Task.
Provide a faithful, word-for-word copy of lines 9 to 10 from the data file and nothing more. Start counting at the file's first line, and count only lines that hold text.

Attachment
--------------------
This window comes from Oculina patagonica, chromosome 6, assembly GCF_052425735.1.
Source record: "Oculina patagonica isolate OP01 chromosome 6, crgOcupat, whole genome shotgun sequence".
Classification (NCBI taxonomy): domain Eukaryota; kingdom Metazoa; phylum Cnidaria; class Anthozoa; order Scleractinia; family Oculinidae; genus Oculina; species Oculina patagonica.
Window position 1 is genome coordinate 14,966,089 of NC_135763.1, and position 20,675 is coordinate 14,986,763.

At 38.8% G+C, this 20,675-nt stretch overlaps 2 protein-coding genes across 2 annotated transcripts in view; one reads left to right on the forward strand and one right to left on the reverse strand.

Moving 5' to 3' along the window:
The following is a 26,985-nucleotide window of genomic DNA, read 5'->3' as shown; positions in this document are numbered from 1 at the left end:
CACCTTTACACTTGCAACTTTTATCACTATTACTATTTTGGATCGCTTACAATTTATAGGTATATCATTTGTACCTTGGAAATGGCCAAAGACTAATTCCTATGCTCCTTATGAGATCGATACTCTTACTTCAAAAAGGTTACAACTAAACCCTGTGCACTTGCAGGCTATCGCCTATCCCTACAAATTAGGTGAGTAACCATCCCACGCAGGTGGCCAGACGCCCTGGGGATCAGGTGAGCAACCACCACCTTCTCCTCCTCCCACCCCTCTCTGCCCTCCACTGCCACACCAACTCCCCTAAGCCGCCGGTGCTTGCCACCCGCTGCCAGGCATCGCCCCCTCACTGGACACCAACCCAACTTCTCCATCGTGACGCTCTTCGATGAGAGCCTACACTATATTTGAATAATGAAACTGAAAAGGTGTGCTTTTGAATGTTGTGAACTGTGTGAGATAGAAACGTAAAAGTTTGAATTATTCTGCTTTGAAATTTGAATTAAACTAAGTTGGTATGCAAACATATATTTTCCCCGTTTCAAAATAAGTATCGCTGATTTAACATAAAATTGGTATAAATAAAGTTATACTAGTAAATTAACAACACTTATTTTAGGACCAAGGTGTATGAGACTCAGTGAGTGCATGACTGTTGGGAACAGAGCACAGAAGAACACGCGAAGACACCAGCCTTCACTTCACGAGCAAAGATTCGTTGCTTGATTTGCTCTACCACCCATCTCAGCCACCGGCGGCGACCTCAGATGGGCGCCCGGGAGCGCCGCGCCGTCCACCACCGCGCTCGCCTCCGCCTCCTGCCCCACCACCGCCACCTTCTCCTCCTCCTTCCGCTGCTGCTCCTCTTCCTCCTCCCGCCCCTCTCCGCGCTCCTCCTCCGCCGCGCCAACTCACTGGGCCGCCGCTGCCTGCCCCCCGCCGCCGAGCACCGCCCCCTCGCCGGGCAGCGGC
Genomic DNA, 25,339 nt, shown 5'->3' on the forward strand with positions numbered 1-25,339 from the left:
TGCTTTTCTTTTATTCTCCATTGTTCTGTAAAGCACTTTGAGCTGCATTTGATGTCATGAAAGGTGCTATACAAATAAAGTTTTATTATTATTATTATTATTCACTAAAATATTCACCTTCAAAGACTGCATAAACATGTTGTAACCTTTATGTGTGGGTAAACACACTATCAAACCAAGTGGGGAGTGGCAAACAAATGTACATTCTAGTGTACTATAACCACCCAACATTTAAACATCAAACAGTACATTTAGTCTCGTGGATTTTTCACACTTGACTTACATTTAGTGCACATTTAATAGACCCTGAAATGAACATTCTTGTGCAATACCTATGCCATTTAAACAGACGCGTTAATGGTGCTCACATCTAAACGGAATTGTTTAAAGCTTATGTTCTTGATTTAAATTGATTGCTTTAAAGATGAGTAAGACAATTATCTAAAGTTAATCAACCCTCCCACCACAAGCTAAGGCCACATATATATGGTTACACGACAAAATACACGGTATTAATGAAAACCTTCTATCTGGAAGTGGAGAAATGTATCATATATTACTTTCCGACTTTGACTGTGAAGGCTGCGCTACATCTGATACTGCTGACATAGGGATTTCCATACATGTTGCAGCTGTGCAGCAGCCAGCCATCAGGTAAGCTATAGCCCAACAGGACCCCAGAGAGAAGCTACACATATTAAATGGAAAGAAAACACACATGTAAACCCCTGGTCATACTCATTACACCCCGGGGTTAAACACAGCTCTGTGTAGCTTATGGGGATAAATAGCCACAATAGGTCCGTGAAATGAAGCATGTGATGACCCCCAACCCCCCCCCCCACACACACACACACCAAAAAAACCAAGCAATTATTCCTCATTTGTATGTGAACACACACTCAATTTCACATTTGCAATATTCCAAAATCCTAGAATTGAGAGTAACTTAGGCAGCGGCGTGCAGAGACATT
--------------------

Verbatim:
Genomic DNA, 25,339 nt, shown 5'->3' on the forward strand with positions numbered 1-25,339 from the left:
TGCTTTTCTTTTATTCTCCATTGTTCTGTAAAGCACTTTGAGCTGCATTTGATGTCATGAAAGGTGCTATACAAATAAAGTTTTATTATTATTATTATTATTCACTAAAATATTCACCTTCAAAGACTGCATAAACATGTTGTAACCTTTATGTGTGGGTAAACACACTATCAAACCAAGTGGGGAGTGGCAAACAAATGTACATTCTAGTGTACTATAACCACCCAACATTTAAACATCAAACAGTACATTTAGTCTCGTGGATTTTTCACACTTGACTTACATTTAGTGCACATTTAATAGACCCTGAAATGAACATTCTTGTGCAATACCTATGCCATTTAAACAGACGCGTTAATGGTGCTCACATCTAAACGGAATTGTTTAAAGCTTATGTTCTTGATTTAAATTGATTGCTTTAAAGATGAGTAAGACAATTATCTAAAGTTAATCAACCCTCCCACCACAAGCTAAGGCCACATATATATGGTTACACGACAAAATACACGGTATTAATGAAAACCTTCTATCTGGAAGTGGAGAAATGTATCATATATTACTTTCCGACTTTGACTGTGAAGGCTGCGCTACATCTGATACTGCTGACATAGGGATTTCCATACATGTTGCAGCTGTGCAGCAGCCAGCCATCAGGTAAGCTATAGCCCAACAGGACCCCAGAGAGAAGCTACACATATTAAATGGAAAGAAAACACACATGTAAACCCCTGGTCATACTCATTACACCCCGGGGTTAAACACAGCTCTGTGTAGCTTATGGGGATAAATAGCCACAATAGGTCCGTGAAATGAAGCATGTGATGACCCCCAACCCCCCCCCCCACACACACACACACCAAAAAAACCAAGCAATTATTCCTCATTTGTATGTGAACACACACTCAATTTCACATTTGCAATATTCCAAAATCCTAGAATTGAGAGTAACTTAGGCAGCGGCGTGCAGAGACATT